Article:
Hydroxychloroquine, tocilizumab, lopinavir/ritonavir, dexamethasone, methylprednisolone.
      2510871 (reference)
      Remdesivir348434.75 (1.04–2.96)
       ≥65 years
      Other drugs prescribed for COVID-19
      Hydroxychloroquine, tocilizumab, lopinavir/ritonavir, dexamethasone, methylprednisolone.
      2510221 (reference)
      Remdesivir4010371.58 (0.95–2.62)
      Sex groups
      659 reports with missing sex data.
       Female
      Other drugs prescribed for COVID-19
      Hydroxychloroquine, tocilizumab, lopinavir/ritonavir, dexamethasone, methylprednisolone.
      1713811 (reference)
      Remdesivir399303.41 (1.92–6.06)
       Male
      Other drugs prescribed for COVID-19
      Hydroxychloroquine, tocilizumab, lopinavir/ritonavir, dexamethasone, methylprednisolone.
      4019351 (reference)
      Remdesivir5415194.75 (1.04–2.96)
      a ROR is a ratio similar in concept to the odds ratio in case–control studies and corresponds to the exposure odds among reported cases of bradycardia over the exposure odds among reported non-case.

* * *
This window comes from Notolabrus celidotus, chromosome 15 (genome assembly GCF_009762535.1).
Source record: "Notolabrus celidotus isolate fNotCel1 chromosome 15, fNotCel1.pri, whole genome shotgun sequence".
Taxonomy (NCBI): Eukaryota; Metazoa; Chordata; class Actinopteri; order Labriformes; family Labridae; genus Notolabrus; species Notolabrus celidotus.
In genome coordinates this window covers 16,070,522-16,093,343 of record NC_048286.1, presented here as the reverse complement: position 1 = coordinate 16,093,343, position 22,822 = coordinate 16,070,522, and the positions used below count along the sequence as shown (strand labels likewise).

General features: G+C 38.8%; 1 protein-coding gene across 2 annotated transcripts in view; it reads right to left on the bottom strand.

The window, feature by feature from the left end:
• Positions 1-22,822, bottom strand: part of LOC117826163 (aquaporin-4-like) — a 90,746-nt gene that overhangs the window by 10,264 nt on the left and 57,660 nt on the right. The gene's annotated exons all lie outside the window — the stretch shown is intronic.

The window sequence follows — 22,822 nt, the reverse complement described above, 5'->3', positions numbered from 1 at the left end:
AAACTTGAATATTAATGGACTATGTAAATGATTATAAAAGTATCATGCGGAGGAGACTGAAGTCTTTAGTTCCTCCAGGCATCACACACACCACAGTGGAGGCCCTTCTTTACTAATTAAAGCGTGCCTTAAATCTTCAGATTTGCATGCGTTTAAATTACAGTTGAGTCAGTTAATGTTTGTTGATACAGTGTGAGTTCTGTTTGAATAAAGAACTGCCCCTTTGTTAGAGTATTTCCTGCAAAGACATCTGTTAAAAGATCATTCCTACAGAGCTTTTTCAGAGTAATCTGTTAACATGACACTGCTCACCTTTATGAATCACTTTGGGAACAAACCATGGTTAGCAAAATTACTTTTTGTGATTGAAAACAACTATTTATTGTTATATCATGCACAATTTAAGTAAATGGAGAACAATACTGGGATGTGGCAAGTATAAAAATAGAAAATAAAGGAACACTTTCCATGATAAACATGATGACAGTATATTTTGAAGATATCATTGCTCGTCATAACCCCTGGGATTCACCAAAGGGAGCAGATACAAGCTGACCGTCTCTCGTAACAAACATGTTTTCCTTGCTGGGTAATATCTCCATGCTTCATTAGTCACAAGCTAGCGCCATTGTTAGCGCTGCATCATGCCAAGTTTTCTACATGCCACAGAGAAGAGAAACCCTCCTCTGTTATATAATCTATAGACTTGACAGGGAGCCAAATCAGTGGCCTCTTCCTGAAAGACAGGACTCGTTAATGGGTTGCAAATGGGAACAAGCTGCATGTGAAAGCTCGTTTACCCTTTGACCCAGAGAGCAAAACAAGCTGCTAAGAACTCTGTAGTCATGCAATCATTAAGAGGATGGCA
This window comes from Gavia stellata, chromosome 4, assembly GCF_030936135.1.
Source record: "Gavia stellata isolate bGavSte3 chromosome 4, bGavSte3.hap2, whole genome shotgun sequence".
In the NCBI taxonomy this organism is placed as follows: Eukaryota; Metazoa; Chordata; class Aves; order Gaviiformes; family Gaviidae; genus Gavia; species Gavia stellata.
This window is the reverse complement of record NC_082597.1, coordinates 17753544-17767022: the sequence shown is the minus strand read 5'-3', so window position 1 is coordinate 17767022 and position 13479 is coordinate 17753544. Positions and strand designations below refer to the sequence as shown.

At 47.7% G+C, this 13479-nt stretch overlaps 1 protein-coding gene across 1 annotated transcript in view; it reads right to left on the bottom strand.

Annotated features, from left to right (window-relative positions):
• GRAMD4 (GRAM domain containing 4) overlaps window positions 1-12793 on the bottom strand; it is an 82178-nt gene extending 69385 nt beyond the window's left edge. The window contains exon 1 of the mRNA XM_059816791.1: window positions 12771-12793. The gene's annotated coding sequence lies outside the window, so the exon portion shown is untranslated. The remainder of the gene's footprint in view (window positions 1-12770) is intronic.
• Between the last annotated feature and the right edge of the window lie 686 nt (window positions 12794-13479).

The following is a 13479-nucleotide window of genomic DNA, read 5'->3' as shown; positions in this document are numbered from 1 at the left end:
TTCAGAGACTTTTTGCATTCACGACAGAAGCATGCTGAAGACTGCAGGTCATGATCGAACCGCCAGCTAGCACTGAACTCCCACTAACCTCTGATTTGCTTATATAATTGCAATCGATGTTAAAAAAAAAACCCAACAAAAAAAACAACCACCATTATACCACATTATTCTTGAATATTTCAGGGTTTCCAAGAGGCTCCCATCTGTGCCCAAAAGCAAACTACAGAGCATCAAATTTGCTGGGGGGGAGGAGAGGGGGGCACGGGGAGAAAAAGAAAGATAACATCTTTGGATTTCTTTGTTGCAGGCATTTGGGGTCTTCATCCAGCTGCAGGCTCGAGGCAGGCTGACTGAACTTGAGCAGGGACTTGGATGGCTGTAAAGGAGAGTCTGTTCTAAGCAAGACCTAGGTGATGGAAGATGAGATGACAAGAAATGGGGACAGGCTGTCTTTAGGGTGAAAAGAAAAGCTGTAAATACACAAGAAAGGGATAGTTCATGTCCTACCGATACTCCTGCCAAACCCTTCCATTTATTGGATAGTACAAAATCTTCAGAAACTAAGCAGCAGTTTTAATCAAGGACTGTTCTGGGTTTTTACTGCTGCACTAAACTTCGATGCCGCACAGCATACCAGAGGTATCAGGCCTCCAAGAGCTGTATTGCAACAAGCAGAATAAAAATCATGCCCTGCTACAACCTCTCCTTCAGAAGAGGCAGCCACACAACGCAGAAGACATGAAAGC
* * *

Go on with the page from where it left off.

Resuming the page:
b Reports containing any terms including the terminology ‘Bradycardia’ or ‘Sinus Bradycardia’ found in MedDRA dictionary https://www.meddra.org.
      c All other adverse events.
      d Hydroxychloroquine, tocilizumab, lopinavir/ritonavir, dexamethasone, methylprednisolone.
      e Occurrence of death, a life-threatening adverse event, inpatient hospitalisation or prolongation of hospitalisation, significant disability, congenital anomaly.
      f Drugs used concurrently but not suspected by the reporter to have caused the adverse effect.
      g 863 reports with missing age data.
      h 659 reports with missing sex data.

      Discussion

      In this observational study including more than 6500 reports of COVID-19 patients, we found for the first time an association between remdesivir use and reports of bradycardia. Most of bradycardia reports with remdesivir were serious and some were fatal (17%). Our study suggests an increased risk of reporting bradycardia with remdesivir than other drugs. While such analysis could be subject to limitations as reporting bias, our results are in line with previous reports of cardiac events in remdesivir clinical trials [
      • Beigel J.H.
      • Tomashek K.M.
      • Dodd L.E.
      • Mehta A.K.
      • Zingman B.S.
      • Kalil A.C.
      • et al.
      Remdesivir for the treatment of covid-19 – final report.
      ]. This safety concern reminds us of two other cardiac safety signals with other RNA-dependent RNA-polymerase inhibitors. First, clinical development of the antiviral BMS986094 was discontinued after a phase II study due to serious cardiac events including heart rhythm disorders [